School board covers topics from robotics to enrichment levy
January 20, 2022
The Wahkiakum School District Board of Directors covered a lot of ground Tuesday, talking about transportation, the coming levy, the lawsuit, transportation, and more.
Superintendent Brent Freeman was most animated when he began to talk about witnessing the school’s robotics team participation in a regional competition, which pitted Wahkiakum against some students from bigger school districts.
“It was an absolutely wonderful experience,” Freeman said. “It was amazing to see the kids come together. Our kids and our team rolled in there and ended up providing parts and assistance to other teams. They were going to compete with them and help them out. It was a really different competitive dynamic there.”
He praised their advisors, Ronn Wright and Jeff Rooklidge.
“They are phenomenal as teachers,” Freeman said.
Freeman said Wahkiakum’s team came away with five different awards and were waiting to hear if they had qualified for state.
“There were two matches that showed what champions those kids were at problem solving,” Freeman said. “What are we trying to do in public education? We are trying to teach kids to think. We don’t want them to memorize, we want them to think. They were working through problems in a pretty chaotic department. They were phenomenal.
"If that doesn’t give someone hope in education and humanity, I don’t know what will. It was one of the most rewarding things I’ve done in the time I’ve been here. And it was great to see, because it was our kids.”
Freeman also spoke to the board about the four year enrichment levy that will be on the ballot in a special election next month. The district is asking for $997,000 per year for four years, which comes to approximately $1.78/$1,000 assessed home value.
Collection for the proposed levy would begin in 2023 and continue through 2026.
He said that the community had supported a levy for decades, clarifying that bonds were for buildings, and levies were for learning, and that this had nothing to do with the lawsuit that the school had filed against the State of Washington to fund capital facilities.
“We are really dependent on levy money,” he said. “A levy is what we use to support anything above what the state funds us for.”
This includes athletics, coaches’ salaries, field trips, library books, some instructional materials, special education, fire extinguishers, defibrillators, lighting, locks, communication equipment, security equipment, technology, cleaning, insurance, any arts programs like drama and band, and more.
Freeman said that he planned to use the federal money currently available to fund as much of the school’s technology, like chrome books and hot spots, for the next two years, but would need the levy money for technology in the years following.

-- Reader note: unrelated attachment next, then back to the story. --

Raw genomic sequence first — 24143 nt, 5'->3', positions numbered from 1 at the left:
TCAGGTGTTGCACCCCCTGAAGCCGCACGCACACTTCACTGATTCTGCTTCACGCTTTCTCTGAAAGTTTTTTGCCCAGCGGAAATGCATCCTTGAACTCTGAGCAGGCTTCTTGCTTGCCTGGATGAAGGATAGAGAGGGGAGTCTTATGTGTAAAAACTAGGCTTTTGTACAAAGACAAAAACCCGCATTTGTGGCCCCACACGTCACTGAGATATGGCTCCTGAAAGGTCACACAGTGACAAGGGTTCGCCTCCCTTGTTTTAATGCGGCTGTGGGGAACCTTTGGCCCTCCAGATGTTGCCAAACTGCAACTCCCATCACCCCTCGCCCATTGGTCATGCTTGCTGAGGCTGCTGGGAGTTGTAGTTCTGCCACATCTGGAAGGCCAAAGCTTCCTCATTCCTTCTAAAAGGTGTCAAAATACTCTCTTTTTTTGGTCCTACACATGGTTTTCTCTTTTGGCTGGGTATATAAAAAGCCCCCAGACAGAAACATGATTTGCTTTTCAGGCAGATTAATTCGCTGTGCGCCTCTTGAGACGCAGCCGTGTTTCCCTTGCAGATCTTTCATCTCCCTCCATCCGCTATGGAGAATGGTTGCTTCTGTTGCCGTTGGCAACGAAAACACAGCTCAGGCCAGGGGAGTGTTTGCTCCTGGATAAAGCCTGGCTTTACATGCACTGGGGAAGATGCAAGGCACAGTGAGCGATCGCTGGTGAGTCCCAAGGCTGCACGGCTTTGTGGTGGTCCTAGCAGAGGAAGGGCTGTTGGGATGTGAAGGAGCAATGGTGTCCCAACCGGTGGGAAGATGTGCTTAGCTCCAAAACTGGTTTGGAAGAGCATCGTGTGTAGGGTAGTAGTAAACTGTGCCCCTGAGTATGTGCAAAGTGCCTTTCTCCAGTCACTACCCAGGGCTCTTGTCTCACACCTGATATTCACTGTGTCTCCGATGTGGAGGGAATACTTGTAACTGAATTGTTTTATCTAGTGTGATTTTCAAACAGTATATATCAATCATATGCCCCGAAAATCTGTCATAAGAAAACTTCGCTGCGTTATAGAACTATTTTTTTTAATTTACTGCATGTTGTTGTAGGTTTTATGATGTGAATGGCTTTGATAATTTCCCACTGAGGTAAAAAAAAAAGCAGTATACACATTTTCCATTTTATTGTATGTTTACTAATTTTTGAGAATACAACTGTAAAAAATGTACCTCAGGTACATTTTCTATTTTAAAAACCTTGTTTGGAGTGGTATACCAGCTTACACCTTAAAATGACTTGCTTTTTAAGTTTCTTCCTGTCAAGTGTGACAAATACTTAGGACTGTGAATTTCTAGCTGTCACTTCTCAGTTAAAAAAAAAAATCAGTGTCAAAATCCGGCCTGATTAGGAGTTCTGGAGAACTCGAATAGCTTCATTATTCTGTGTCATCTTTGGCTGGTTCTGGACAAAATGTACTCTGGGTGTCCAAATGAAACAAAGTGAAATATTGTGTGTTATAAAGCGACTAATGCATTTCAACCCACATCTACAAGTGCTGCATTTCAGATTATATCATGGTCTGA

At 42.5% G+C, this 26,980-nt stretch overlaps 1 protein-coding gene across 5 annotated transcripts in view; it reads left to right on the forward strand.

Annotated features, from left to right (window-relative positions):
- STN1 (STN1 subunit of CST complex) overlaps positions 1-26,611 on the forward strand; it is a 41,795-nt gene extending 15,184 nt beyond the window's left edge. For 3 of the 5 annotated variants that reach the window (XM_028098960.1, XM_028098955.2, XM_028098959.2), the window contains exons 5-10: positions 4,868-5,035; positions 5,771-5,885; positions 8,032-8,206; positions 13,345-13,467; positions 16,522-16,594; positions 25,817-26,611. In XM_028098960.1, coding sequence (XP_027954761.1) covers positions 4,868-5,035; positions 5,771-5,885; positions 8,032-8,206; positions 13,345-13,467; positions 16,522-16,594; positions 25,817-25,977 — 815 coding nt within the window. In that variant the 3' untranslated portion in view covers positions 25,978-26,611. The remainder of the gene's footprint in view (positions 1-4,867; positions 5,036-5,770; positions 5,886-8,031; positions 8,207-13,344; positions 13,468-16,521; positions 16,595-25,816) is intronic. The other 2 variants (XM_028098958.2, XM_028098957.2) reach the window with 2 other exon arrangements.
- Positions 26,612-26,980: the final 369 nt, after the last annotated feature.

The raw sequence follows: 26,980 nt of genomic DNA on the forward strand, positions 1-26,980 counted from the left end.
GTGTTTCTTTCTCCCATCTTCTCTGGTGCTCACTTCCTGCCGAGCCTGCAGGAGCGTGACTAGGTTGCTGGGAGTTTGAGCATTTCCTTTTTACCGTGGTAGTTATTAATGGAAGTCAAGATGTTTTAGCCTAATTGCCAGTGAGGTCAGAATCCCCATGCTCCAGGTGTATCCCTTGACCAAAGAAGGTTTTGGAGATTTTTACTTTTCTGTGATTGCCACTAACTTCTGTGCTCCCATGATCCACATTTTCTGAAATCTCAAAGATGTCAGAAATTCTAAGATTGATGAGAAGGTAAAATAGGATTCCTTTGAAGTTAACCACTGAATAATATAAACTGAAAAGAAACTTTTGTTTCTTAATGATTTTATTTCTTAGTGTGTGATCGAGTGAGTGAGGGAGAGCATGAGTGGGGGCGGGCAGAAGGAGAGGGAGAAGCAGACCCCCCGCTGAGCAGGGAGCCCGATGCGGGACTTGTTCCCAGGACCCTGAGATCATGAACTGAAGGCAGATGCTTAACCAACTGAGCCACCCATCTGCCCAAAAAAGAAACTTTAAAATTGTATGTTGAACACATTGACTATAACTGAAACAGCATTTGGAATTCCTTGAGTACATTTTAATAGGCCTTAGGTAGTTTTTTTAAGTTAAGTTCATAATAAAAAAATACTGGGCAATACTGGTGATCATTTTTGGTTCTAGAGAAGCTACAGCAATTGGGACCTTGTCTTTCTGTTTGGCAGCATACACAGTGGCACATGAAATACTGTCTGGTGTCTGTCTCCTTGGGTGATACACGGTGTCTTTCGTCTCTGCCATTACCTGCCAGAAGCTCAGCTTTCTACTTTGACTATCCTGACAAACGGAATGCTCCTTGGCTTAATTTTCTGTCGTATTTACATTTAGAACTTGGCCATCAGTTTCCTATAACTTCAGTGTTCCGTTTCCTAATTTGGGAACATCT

The district provides instruments for students from grade school up to high school with levy money, which also pays to transport them to band competitions and athletic events.
It pays for safety equipment, for grass and water on the sports fields, for the care of the gym floor, and upkeep on bleachers and bandstands.
It pays for some of the field trips, paying for overnight lodging for students when it’s needed.
It also helps keep class sizes small. The district is funded for 21.279 teachers, Freeman said, but the district has 28 teachers. It supports funding for para-educators, custodians, IT staff, and substitutes.
“Half of what the levy collects will be used just on staff for our kid’s coaching, the extra paras, the extra staff we’ve got, rounding out the rest of our salaries,” Freeman said.
Ballots will be mailed on January 21 for the February 8 election.
Freeman said the school district’s lawsuit against the state had gotten a lot of publicity and he expects more. The state had asked for an extension, he said, and meanwhile, he was hoping to get county support, and to rally more from other districts in the state.
Transportation Supervisor Calvin Grasseth gave an update on transportation. He was pleased to report that two new substitute drivers had joined what he later described as a “great group of bus drivers.”
“It’s a wonderful thing in this day and age,” he said. “Every school district is having trouble having enough drivers or getting enough drivers. Other districts have had to cut routes…to try to get by with the numbers they have.”
Grasseth said that the new special needs bus that had been ordered last May still hadn’t arrived. It was supposed to be delivered in September or October and still hadn’t arrived, slowed by parts issues.
The chassis had finally been secured, he said, and according to the most recent information, the bus was supposed to be completed at the factory by the end of March, with delivery sometime in May, barring any other issues with parts.
A major backlog had many districts feeling the effects, Grasseth said.
He said the district’s decision to participate in the state’s depreciation schedule to purchase buses had a positive effect on his department.
“With the new buses that we have…general maintenance goes down,” Grasseth said. “It’s so much better from the reliability standpoint. I haven’t had a bus break down en route in two seasons, which is almost unheard of. It allows me more time to do the other things I need to do.”
He spoke about the district’s small, aging vehicle fleet, which includes one SUV from 1999, noting that it was difficult to find parts for vehicles over 10 years old.
Freeman said the district couldn’t afford a new vehicle right now, but they were looking for good deals at state surplus to rotate out some of the older vehicles.
“I think we are coming up to that point where we have to address it,” he said.